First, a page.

One of Hitchcock’s few improvements on Highsmith was to emphasize even more strongly the disparity in class between Guy on the one hand and Bruno on the other, making Guy more of a social-climber and an outsider with much to lose by his involvement in murder. Class is a more muted issue here, sensed mainly in the contempt the characters express for trashy, duplicitous Miriam. Indeed, there’s a certain revelry in the lives of the rich and indolent, delivered especially in scenes with Bruno’s louche, cougar-ish mother (Imogen Stubbs), whose relationship with her son has quasi-incestuous overtones that seem, weirdly, to be played here for laughs.

That twisted mother-son relationship seems to serve up an almost textbook 1940s explanation for Bruno’s clearly closeted but palpable homosexuality. It's a rather retrograde note even as the play foregrounds in a very contemporary, audience-pleasing way the homoerotic undercurrents present in Highsmith’s book.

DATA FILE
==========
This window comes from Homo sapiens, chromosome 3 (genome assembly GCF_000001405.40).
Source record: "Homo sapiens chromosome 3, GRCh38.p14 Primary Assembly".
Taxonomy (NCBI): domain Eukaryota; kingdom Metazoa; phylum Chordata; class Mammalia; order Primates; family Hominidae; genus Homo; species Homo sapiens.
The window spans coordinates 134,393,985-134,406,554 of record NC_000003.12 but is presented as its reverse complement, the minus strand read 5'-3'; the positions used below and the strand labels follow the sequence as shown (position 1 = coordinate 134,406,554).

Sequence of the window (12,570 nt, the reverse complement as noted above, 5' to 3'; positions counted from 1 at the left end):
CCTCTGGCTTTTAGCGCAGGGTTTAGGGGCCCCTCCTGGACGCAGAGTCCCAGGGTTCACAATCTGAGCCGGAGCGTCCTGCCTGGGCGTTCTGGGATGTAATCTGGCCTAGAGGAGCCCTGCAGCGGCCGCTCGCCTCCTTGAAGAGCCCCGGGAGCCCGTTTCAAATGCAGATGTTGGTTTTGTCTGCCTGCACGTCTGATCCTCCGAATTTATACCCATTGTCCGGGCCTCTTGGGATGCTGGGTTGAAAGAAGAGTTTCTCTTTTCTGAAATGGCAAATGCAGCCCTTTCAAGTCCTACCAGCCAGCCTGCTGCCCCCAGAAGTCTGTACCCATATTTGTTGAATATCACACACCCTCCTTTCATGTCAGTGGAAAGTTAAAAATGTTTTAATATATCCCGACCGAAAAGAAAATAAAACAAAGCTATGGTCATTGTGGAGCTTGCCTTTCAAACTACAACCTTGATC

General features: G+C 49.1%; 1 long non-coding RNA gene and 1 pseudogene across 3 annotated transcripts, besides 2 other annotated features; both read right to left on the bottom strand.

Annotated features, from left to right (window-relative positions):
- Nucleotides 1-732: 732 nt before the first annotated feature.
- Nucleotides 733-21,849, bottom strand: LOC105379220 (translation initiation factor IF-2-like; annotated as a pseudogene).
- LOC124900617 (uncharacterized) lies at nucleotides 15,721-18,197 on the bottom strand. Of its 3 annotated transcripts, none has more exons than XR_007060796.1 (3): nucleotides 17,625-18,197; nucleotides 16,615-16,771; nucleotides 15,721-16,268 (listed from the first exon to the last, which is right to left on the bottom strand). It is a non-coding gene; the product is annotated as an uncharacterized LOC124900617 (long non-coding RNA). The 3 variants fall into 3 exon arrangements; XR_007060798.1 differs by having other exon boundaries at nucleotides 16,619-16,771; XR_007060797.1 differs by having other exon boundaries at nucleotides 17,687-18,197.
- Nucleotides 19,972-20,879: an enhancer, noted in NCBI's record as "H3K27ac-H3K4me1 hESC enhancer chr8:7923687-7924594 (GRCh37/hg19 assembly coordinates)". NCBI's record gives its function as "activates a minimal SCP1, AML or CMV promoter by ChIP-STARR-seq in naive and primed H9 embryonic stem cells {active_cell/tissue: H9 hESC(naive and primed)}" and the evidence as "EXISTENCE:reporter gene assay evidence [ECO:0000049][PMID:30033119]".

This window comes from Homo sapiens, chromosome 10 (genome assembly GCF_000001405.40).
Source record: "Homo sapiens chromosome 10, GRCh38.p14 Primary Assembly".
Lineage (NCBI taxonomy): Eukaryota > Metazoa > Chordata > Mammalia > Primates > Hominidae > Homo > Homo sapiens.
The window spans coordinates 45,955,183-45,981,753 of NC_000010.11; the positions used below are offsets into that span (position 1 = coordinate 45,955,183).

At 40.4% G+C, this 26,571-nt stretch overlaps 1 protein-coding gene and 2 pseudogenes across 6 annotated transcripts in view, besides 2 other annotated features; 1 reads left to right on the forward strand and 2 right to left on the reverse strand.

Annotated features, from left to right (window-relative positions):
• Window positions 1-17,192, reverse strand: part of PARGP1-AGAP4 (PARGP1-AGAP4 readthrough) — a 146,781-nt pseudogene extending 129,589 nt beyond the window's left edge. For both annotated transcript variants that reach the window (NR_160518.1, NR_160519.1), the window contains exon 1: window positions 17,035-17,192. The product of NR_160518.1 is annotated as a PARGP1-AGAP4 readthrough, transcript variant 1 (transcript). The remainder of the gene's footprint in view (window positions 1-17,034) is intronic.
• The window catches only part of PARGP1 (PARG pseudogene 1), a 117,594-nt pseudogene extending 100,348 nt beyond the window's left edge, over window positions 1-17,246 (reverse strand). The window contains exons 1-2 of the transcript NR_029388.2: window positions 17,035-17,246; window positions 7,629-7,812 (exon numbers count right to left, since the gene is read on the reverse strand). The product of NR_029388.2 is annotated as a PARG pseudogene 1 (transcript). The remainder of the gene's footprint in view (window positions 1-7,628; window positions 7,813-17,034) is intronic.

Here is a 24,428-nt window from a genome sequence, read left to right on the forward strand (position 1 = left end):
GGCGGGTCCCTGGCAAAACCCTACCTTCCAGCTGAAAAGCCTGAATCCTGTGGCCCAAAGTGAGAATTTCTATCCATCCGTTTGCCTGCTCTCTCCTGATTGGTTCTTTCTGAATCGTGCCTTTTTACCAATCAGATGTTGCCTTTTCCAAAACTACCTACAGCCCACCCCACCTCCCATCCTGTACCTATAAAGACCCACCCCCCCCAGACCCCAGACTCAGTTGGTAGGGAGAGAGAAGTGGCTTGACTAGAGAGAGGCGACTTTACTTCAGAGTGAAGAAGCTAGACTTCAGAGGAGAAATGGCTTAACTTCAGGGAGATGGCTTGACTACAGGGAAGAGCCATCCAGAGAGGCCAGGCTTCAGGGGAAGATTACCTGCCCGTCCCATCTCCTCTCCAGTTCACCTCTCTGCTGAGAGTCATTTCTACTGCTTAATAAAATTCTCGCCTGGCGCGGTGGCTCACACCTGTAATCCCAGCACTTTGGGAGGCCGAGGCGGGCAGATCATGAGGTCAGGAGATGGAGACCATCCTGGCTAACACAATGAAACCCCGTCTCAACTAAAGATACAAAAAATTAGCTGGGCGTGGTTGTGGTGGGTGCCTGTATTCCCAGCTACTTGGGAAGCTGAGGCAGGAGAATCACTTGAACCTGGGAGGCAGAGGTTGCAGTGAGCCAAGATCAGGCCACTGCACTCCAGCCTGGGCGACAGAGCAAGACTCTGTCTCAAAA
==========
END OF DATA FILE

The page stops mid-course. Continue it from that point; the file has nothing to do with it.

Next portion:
Huston does a particularly fine job of projecting through posture, covert touches of the hand, and ingratiating smiles his stalker-like, unrequited passion for Guy, letting tiny camp intonations infiltrate his speech even as the character does his best to present a straight-acting front. It rounds out the role, and makes Bruno much more sympathetic, especially in the last act when he starts to unravel properly, both emotionally and physically from the effects of too much booze.

Unfortunately, Guy as written here is less three-dimensional, and in Fox’s hands, he becomes a somewhat inscrutable, brooding cipher. Fox’s projection skills are not as refined as Huston’s, so he swings disconcertingly between mumbled growls and violent ranting. The latter helps to wake up the sleepier audience members during the longueurs of the second act, but otherwise it’s an interior performance that might have worked better on film than stage.